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Hidden Sensory Systems a contributor to pain ??

January 6, 2010

The link below discusses a very interesting article published in the December 15th issue of the journal Pain (sorry, I am not allowed to post the actual article).  The authors describe a case of two individuals who have been diagnosed with congenital insensitivity to pain that surprising led normal lives (those affected by the condition usually have excessively dry skin, often mutilate themselves accidentally and usually have severe mental handicaps).  What was even more surprising was the fact that during testing performed on these individuals, while all of their skin sensations were severely impaired, the did retain adequate sensations required for daily living!  Further multi-molecular microscopic analysis of skin samples revealed that while they indeed have feeling….their skin lacked all of the nerve endings that are normally associated with skin sensation!  So how were these individuals feeling anything?

The proposed answer was due to the presence of sensory nerve endings found on the small blood vessels.  It is know that vessels are innervated by nerve endings, the Vasa Nervorum.  However it was previously thought that this innervation was simply a means of regulating blood flow.  Due to the results from this case, they discovered another level of sensory feedback that can provide conscious tactile information.  They also propose that “these nerve endings may contribute to mysterious pain conditions such as migraines headaches and fibromyalgia.”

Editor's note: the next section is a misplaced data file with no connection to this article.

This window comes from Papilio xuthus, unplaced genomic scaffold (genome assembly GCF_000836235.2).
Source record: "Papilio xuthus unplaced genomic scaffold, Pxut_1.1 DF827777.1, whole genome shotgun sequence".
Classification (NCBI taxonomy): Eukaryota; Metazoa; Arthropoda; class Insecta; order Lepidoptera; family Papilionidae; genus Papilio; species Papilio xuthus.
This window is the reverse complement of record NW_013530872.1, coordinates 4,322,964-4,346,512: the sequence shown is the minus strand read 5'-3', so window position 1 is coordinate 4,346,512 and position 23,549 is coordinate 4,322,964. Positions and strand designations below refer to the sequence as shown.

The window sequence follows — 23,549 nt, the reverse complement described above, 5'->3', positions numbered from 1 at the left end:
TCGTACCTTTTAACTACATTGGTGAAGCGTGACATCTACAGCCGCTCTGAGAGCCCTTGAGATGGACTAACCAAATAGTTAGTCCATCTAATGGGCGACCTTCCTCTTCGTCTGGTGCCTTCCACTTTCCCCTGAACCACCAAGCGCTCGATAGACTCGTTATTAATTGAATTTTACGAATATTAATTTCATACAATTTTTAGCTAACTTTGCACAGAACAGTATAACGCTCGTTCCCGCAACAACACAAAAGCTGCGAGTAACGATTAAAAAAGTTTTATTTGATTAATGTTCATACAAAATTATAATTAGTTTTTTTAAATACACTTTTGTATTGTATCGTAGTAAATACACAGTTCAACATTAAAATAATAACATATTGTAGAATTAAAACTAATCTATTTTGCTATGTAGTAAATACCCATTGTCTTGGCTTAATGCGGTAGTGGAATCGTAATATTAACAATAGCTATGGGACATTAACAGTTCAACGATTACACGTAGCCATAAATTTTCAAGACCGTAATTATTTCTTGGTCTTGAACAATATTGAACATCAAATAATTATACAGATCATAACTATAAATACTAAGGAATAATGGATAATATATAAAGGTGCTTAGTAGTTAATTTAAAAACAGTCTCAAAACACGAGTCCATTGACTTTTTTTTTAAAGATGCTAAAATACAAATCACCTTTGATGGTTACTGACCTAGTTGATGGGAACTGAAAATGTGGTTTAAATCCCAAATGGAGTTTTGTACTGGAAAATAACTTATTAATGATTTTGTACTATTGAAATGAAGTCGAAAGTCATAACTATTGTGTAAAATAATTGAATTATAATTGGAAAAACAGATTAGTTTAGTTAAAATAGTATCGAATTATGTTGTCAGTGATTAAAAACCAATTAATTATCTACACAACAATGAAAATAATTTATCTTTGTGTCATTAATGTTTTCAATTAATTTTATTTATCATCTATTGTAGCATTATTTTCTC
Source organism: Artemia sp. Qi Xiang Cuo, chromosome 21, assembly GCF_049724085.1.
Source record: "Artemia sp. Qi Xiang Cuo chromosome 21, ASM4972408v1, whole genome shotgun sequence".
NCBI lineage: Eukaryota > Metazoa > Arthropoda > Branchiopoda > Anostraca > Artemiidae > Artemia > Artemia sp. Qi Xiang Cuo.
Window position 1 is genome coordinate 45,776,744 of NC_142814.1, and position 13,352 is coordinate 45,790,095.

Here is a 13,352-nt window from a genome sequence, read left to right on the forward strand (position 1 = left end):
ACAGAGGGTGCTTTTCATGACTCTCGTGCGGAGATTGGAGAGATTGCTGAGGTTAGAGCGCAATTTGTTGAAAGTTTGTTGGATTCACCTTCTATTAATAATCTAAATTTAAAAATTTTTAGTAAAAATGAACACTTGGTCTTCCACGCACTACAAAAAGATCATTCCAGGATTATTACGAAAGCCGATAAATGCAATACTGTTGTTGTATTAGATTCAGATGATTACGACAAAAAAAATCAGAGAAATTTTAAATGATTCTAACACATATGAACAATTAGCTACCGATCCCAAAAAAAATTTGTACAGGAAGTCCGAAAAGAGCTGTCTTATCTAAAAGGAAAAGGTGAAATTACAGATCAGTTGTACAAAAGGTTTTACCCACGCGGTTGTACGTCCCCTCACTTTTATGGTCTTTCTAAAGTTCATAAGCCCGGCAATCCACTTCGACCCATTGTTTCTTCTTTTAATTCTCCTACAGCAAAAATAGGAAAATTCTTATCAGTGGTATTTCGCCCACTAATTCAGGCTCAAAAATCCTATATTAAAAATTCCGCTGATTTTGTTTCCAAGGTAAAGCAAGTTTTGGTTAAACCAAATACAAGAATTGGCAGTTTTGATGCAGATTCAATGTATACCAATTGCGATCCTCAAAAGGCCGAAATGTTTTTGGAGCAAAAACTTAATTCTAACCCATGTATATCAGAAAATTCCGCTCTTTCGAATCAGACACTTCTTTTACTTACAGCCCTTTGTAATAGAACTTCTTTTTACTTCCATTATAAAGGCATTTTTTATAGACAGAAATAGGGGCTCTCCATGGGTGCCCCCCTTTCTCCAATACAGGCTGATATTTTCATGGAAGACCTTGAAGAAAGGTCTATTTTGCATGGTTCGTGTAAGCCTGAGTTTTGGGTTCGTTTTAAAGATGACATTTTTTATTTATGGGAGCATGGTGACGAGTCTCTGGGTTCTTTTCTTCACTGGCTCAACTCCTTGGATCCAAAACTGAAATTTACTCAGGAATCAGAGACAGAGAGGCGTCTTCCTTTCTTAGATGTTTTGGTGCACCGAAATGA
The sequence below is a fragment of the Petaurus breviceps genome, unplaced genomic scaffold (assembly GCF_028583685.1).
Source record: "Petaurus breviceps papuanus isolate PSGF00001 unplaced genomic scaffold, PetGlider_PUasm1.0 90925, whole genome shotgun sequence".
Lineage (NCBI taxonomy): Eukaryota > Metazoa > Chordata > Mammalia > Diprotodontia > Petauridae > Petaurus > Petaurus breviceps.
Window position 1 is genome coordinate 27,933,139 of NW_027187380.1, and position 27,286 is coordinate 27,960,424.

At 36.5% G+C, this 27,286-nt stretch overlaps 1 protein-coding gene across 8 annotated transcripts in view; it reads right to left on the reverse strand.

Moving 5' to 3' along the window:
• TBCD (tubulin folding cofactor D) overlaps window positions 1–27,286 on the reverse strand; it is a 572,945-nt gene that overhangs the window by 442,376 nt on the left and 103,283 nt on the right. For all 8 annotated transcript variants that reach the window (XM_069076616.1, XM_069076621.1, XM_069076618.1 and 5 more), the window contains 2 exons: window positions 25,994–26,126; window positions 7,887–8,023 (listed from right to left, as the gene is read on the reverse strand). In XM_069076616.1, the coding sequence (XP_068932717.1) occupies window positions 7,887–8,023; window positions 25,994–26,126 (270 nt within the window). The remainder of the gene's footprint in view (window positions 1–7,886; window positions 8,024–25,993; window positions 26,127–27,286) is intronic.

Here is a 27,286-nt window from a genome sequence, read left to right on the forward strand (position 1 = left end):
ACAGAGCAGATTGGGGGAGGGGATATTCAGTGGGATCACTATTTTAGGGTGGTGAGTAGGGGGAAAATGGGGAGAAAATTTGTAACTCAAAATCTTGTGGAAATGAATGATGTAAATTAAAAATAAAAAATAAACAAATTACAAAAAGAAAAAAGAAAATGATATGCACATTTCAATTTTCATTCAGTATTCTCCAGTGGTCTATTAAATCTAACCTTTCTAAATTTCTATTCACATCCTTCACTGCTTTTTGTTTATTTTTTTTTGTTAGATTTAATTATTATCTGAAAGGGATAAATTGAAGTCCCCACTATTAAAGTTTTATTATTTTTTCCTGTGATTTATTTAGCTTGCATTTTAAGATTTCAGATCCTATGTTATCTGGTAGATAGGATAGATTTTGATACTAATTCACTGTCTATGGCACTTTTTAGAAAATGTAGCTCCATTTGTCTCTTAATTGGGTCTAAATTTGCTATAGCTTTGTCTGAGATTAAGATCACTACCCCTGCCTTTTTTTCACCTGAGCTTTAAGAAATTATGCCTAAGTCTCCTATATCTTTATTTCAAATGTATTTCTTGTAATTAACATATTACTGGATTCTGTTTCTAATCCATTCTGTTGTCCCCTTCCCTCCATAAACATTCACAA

Why would a manual therapist find this interesting???  In theory it might help us to understand the source of pain associated in cases of tendonopathy (which is not well established).  It is well established that in cases of degenerative tendonopathy, or tendinosis, that one of the associated histological findings is angiogenesis – an infusion of new blood vessels into the degenerating tendon.  Thus as new vessels are created, an increased number of innervating nerve endings accompany them possibly contributing to the hypersensitivity and pain.  Another important fact that builds strength in this hypothesis is the fact that studies have shown that with eccentric training, improvement in reported pain levels are matched by a decrease in the number of infusing vessels (which are “killed” off due to the training).

Link to the article summary:

http://www.sciencedaily.com/releases/2009/12/091208083524.htm

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One Comment leave one →
  1. January 6, 2010 9:22 pm

    Interesting article Dr. Dre – would it be possible in cases like this that the vaso nervorum “took over”, for lack of a better phrase, the role of pain transmission/proprioception etc. (or at least some of each of these senses) due to the deficiency in the general sensory system? Did they do any differential staining or compare the cases to normal subjects?

    Cheers,

    Shawn

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